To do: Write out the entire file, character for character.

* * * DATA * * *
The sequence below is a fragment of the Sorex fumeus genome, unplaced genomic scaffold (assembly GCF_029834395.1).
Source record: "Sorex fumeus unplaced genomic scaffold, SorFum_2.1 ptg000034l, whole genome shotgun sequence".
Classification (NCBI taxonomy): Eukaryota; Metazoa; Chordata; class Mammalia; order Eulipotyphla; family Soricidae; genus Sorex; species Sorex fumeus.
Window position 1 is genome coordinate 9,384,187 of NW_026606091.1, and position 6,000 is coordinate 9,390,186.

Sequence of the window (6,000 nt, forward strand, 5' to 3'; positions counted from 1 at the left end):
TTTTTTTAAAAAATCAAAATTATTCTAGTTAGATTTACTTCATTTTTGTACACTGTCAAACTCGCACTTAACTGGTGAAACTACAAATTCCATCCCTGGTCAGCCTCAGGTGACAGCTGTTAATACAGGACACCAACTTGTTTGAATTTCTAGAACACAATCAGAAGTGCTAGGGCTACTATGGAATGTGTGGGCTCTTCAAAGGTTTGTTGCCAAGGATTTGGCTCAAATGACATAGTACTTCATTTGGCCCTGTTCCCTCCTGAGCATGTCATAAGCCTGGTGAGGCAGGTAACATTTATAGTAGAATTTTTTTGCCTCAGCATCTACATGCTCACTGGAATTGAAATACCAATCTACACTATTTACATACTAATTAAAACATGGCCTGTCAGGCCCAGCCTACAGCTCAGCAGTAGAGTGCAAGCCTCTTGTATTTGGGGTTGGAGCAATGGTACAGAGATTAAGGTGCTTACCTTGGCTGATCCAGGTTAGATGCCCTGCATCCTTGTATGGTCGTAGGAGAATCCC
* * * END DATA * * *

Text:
The sequence below is a fragment of the Sorex fumeus genome, unplaced genomic scaffold (assembly GCF_029834395.1).
Source record: "Sorex fumeus unplaced genomic scaffold, SorFum_2.1 ptg000034l, whole genome shotgun sequence".
Classification (NCBI taxonomy): Eukaryota; Metazoa; Chordata; class Mammalia; order Eulipotyphla; family Soricidae; genus Sorex; species Sorex fumeus.
Window position 1 is genome coordinate 9,384,187 of NW_026606091.1, and position 6,000 is coordinate 9,390,186.

Sequence of the window (6,000 nt, forward strand, 5' to 3'; positions counted from 1 at the left end):
TTTTTTTAAAAAATCAAAATTATTCTAGTTAGATTTACTTCATTTTTGTACACTGTCAAACTCGCACTTAACTGGTGAAACTACAAATTCCATCCCTGGTCAGCCTCAGGTGACAGCTGTTAATACAGGACACCAACTTGTTTGAATTTCTAGAACACAATCAGAAGTGCTAGGGCTACTATGGAATGTGTGGGCTCTTCAAAGGTTTGTTGCCAAGGATTTGGCTCAAATGACATAGTACTTCATTTGGCCCTGTTCCCTCCTGAGCATGTCATAAGCCTGGTGAGGCAGGTAACATTTATAGTAGAATTTTTTTGCCTCAGCATCTACATGCTCACTGGAATTGAAATACCAATCTACACTATTTACATACTAATTAAAACATGGCCTGTCAGGCCCAGCCTACAGCTCAGCAGTAGAGTGCAAGCCTCTTGTATTTGGGGTTGGAGCAATGGTACAGAGATTAAGGTGCTTACCTTGGCTGATCCAGGTTAGATGCCCTGCATCCTTGTATGGTCGTAGGAGAATCCC